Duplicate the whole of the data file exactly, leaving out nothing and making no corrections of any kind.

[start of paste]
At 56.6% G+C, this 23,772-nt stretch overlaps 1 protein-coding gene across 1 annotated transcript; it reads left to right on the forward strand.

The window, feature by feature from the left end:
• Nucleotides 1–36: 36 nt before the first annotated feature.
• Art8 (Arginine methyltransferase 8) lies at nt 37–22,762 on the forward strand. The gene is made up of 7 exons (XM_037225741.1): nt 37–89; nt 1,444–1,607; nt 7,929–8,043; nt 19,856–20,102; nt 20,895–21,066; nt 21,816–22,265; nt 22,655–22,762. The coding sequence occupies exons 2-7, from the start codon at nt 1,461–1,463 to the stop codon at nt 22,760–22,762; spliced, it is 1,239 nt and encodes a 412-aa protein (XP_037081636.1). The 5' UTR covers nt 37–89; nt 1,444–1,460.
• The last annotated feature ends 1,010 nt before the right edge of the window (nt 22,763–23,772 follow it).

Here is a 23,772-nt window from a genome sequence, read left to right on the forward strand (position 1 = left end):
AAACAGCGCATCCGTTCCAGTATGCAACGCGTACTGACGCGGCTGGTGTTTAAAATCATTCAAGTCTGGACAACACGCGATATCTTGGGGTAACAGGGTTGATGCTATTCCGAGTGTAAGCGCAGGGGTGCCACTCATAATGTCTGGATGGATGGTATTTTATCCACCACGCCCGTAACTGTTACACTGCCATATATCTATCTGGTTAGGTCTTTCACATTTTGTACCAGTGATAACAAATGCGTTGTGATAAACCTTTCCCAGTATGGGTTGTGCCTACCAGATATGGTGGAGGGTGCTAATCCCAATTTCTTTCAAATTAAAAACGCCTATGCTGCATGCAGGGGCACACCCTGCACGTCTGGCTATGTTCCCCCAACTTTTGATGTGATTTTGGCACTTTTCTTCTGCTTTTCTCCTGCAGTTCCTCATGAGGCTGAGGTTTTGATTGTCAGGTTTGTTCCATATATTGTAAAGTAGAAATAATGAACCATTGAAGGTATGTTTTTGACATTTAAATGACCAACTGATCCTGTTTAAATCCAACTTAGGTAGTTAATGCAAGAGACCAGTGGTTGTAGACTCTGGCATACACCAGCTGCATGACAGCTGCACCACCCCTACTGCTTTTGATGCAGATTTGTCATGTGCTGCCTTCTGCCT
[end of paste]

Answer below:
At 56.6% G+C, this 23,772-nt stretch overlaps 1 protein-coding gene across 1 annotated transcript; it reads left to right on the forward strand.

The window, feature by feature from the left end:
• Nucleotides 1–36: 36 nt before the first annotated feature.
• Art8 (Arginine methyltransferase 8) lies at nt 37–22,762 on the forward strand. The gene is made up of 7 exons (XM_037225741.1): nt 37–89; nt 1,444–1,607; nt 7,929–8,043; nt 19,856–20,102; nt 20,895–21,066; nt 21,816–22,265; nt 22,655–22,762. The coding sequence occupies exons 2-7, from the start codon at nt 1,461–1,463 to the stop codon at nt 22,760–22,762; spliced, it is 1,239 nt and encodes a 412-aa protein (XP_037081636.1). The 5' UTR covers nt 37–89; nt 1,444–1,460.
• The last annotated feature ends 1,010 nt before the right edge of the window (nt 22,763–23,772 follow it).

Here is a 23,772-nt window from a genome sequence, read left to right on the forward strand (position 1 = left end):
AAACAGCGCATCCGTTCCAGTATGCAACGCGTACTGACGCGGCTGGTGTTTAAAATCATTCAAGTCTGGACAACACGCGATATCTTGGGGTAACAGGGTTGATGCTATTCCGAGTGTAAGCGCAGGGGTGCCACTCATAATGTCTGGATGGATGGTATTTTATCCACCACGCCCGTAACTGTTACACTGCCATATATCTATCTGGTTAGGTCTTTCACATTTTGTACCAGTGATAACAAATGCGTTGTGATAAACCTTTCCCAGTATGGGTTGTGCCTACCAGATATGGTGGAGGGTGCTAATCCCAATTTCTTTCAAATTAAAAACGCCTATGCTGCATGCAGGGGCACACCCTGCACGTCTGGCTATGTTCCCCCAACTTTTGATGTGATTTTGGCACTTTTCTTCTGCTTTTCTCCTGCAGTTCCTCATGAGGCTGAGGTTTTGATTGTCAGGTTTGTTCCATATATTGTAAAGTAGAAATAATGAACCATTGAAGGTATGTTTTTGACATTTAAATGACCAACTGATCCTGTTTAAATCCAACTTAGGTAGTTAATGCAAGAGACCAGTGGTTGTAGACTCTGGCATACACCAGCTGCATGACAGCTGCACCACCCCTACTGCTTTTGATGCAGATTTGTCATGTGCTGCCTTCTGCCT